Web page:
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Supporting female performance in sport and fitness
Supporting female performance in sport and fitness

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2 Do female athletes prefer certain styles of coaching?

The image shows the legs and training shoes of a person standing on a road. The road has two arrows painted on, one arrow points to the left and one arrow points to the right.

In all relationships there are decisions to be made, and how these decisions are made and who makes them will be central to a relationship’s success. There are many different styles of coaching and leadership, but two extremes would be described as autocratic and democratic and expressed in Table 1.

Table 1

Autocratic coaching style

‘My way or the highway’

Democratic coaching style

‘Let’s talk about this’

  • Coach makes decision without any input from athletes
  • Their decision is imposed on the athletes
  • The coach has a vision and expects athletes to conform to this vision and how to achieve it
  • A win-focused approach
  • Coach will seek input from their athletes before coming to a decision
  • Coach facilitates the process rather than dictating it
  • Athletes can shape their own goals and how to achieve them
  • Collaborative approach

In Activity 1 you will explore whether female and male athletes differ in the coaching style that they prefer.

Activity 1 Don’t tell me what to do!

Timing: Allow about 15 minutes

Watch the video where Dr Emma Ross from The Well HQ [Tip: hold Ctrl and click a link to open it in a new tab. (Hide tip)] explains the coaching style generally preferred by females. Then answer the following questions:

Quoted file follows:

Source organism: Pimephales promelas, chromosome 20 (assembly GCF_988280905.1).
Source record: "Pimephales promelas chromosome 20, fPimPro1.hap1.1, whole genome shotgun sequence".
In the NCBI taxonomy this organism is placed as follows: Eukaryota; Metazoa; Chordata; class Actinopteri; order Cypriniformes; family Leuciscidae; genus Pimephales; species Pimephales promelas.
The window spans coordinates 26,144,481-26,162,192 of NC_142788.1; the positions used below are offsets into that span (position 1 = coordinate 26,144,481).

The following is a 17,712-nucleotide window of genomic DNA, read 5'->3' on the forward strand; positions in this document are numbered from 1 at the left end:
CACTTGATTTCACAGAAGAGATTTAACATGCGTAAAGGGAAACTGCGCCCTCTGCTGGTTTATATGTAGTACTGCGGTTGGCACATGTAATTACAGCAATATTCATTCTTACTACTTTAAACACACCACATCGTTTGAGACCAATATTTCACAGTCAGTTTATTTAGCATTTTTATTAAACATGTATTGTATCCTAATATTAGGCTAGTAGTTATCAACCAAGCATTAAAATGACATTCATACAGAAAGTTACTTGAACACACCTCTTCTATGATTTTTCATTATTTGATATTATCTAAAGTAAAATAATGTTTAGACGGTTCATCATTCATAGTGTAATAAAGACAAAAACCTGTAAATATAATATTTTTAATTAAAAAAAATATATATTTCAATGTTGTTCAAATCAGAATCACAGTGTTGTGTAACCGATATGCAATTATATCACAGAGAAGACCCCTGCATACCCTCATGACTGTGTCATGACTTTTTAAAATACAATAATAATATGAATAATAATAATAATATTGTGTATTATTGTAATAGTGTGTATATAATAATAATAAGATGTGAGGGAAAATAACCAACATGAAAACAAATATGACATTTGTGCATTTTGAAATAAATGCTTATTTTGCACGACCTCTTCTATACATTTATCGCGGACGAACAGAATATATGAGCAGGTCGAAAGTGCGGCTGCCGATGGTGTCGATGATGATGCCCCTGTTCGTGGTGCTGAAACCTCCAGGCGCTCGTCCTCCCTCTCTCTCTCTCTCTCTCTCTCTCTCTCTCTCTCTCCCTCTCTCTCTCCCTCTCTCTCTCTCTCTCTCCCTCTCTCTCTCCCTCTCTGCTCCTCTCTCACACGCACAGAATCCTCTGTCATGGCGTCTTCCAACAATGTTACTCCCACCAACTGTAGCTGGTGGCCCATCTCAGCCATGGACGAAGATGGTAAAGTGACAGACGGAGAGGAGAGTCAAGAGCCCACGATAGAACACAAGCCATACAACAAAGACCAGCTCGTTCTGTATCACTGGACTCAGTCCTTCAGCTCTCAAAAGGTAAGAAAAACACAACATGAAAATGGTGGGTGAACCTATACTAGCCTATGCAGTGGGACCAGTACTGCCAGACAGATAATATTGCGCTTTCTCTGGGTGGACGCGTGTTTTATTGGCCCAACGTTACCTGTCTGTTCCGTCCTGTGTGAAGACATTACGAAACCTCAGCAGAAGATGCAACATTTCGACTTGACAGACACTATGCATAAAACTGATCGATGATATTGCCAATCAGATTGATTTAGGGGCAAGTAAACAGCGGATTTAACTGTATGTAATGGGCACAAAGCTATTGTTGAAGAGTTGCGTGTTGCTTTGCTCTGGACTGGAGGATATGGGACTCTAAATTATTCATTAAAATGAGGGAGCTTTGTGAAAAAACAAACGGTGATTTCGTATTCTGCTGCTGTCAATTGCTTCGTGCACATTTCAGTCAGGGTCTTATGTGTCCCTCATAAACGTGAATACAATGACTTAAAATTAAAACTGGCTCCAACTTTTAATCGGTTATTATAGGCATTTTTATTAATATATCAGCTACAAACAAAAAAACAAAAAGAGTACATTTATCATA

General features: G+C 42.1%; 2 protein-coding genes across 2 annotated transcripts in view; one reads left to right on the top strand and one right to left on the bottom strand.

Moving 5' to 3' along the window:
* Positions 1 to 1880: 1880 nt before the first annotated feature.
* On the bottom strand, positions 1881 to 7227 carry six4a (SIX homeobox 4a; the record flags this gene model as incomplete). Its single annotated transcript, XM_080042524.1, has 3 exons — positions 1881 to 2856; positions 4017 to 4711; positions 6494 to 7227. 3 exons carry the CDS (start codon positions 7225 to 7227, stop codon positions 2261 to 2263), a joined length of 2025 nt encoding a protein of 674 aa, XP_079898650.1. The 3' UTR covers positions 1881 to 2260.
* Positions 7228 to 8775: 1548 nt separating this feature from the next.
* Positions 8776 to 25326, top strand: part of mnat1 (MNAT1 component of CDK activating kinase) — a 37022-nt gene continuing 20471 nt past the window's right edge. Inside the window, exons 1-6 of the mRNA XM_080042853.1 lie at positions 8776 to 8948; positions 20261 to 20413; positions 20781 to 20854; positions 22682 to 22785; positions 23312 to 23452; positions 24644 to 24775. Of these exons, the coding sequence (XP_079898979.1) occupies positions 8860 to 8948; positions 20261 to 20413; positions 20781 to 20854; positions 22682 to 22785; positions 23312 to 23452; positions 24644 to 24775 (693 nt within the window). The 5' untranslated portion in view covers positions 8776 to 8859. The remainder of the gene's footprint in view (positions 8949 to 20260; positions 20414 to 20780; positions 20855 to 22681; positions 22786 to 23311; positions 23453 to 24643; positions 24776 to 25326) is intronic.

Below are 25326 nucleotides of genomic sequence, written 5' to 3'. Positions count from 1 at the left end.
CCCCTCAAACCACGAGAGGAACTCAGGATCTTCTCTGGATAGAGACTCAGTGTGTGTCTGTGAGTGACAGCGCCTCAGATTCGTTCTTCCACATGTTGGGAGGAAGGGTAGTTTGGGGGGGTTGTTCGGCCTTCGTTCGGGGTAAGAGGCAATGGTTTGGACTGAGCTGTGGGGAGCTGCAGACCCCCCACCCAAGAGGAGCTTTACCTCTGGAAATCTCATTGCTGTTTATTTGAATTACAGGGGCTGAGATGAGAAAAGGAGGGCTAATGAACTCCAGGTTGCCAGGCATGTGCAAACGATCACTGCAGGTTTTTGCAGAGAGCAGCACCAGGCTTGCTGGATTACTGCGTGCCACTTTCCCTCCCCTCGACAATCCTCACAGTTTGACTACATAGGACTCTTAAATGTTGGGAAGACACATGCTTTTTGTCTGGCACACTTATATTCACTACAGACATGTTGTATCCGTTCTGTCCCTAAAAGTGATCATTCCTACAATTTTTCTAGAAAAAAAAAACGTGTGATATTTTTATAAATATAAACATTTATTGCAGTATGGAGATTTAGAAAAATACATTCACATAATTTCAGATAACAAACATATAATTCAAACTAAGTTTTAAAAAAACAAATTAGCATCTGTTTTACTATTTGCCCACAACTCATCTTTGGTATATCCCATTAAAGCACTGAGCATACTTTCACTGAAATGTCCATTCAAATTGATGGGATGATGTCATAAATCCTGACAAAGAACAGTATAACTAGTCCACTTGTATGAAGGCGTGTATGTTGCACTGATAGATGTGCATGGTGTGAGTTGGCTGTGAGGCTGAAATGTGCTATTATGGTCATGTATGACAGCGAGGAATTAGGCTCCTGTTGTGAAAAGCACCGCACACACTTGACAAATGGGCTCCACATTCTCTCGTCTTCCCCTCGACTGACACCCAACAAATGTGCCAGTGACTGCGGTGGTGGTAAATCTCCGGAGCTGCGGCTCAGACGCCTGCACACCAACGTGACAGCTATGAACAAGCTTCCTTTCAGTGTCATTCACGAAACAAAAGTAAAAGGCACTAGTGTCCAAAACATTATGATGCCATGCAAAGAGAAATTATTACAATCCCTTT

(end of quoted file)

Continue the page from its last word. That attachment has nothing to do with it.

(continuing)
1. What involvement do female athletes tend to prefer to have?
  2. Does Emma attribute these preferences to differences in the male and female brain?
Download this video clip.Video player: boc_sfps_1_session8_activity1.mp4
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  1. Emma explains that research shows that female athletes prefer a democratic relationship with their coach where they co-create the coaching process. They like to explore the rationale behind coaching decisions in comparison to males who she claims, are happier to be told and follow instructions.
  2. Emma quickly dismisses the view of different male and female brains and explains differences in thoughts and behaviour are shaped by both nature (genetics and biology) and nurture (environment, upbringing, society and education).

It should be said that with regard to the psychology of sport and exercise that males and females have much more in common than differences (Roberts, Ferguson and Mosewich, 2019). However, as a coach it is important to be flexible and understand that female and male athletes perhaps appreciate and respond to different coaching styles, as this can have a significant impact on their performance.

You’ll now go back to the coach-athlete relationship and see whether there is a difference in this relationship between male and female athletes.